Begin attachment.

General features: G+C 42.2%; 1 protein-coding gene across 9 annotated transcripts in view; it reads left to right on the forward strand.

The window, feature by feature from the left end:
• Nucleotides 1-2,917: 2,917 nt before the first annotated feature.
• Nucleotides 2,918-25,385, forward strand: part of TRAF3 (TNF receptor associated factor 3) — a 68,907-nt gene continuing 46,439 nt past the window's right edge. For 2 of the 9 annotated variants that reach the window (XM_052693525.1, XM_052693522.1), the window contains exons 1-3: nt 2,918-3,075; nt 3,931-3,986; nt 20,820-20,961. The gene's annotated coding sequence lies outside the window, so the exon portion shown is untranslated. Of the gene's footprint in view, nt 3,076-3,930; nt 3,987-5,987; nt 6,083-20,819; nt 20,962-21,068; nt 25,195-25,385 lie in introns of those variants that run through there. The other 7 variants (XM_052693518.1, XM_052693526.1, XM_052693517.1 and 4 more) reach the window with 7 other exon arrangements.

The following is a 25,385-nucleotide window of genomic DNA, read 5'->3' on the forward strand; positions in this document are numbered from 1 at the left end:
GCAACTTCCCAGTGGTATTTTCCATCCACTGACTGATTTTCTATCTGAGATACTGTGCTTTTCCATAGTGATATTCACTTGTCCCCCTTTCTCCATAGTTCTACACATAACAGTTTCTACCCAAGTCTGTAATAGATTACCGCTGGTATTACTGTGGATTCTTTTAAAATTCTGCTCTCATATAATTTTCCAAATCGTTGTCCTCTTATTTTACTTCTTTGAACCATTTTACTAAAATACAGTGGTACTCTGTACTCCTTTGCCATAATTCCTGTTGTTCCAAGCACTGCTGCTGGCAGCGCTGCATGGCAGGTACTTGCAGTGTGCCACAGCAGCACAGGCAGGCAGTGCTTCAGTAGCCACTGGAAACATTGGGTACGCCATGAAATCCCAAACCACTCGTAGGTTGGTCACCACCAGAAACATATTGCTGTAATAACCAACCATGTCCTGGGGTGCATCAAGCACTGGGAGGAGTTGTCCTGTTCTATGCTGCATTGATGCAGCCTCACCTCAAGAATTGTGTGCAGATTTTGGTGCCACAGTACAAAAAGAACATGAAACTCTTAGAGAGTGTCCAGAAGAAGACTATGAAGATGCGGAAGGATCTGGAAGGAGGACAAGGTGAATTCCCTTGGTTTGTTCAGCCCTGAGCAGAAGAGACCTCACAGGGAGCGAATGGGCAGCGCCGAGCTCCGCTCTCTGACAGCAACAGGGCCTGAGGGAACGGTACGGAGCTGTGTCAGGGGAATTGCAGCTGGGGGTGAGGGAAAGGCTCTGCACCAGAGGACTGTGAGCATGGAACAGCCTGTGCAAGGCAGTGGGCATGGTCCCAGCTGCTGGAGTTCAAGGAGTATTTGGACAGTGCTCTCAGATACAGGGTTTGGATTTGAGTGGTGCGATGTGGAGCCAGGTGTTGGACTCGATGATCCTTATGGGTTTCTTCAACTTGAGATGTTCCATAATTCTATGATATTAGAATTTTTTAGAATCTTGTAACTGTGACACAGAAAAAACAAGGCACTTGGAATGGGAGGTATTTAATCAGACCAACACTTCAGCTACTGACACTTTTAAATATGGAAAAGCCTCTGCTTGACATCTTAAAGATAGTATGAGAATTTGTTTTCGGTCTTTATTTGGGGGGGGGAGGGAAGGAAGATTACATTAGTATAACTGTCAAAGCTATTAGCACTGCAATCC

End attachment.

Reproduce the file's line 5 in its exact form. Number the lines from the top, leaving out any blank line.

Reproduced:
The following is a 25,385-nucleotide window of genomic DNA, read 5'->3' on the forward strand; positions in this document are numbered from 1 at the left end: